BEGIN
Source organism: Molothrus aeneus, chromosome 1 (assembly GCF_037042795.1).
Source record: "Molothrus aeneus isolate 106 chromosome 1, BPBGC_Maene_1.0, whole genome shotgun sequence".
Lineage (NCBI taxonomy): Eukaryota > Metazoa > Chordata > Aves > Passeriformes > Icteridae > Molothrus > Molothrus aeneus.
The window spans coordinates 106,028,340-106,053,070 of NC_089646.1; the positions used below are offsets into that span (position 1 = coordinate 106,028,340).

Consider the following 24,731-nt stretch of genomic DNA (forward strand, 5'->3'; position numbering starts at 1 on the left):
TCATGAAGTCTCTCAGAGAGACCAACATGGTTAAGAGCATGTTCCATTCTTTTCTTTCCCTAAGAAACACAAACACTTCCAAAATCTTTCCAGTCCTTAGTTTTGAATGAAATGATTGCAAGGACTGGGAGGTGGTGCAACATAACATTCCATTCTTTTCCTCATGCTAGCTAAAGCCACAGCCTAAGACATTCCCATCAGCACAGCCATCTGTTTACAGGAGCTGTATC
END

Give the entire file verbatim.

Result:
Source organism: Molothrus aeneus, chromosome 1 (assembly GCF_037042795.1).
Source record: "Molothrus aeneus isolate 106 chromosome 1, BPBGC_Maene_1.0, whole genome shotgun sequence".
Lineage (NCBI taxonomy): Eukaryota > Metazoa > Chordata > Aves > Passeriformes > Icteridae > Molothrus > Molothrus aeneus.
The window spans coordinates 106,028,340-106,053,070 of NC_089646.1; the positions used below are offsets into that span (position 1 = coordinate 106,028,340).

Consider the following 24,731-nt stretch of genomic DNA (forward strand, 5'->3'; position numbering starts at 1 on the left):
TCATGAAGTCTCTCAGAGAGACCAACATGGTTAAGAGCATGTTCCATTCTTTTCTTTCCCTAAGAAACACAAACACTTCCAAAATCTTTCCAGTCCTTAGTTTTGAATGAAATGATTGCAAGGACTGGGAGGTGGTGCAACATAACATTCCATTCTTTTCCTCATGCTAGCTAAAGCCACAGCCTAAGACATTCCCATCAGCACAGCCATCTGTTTACAGGAGCTGTATC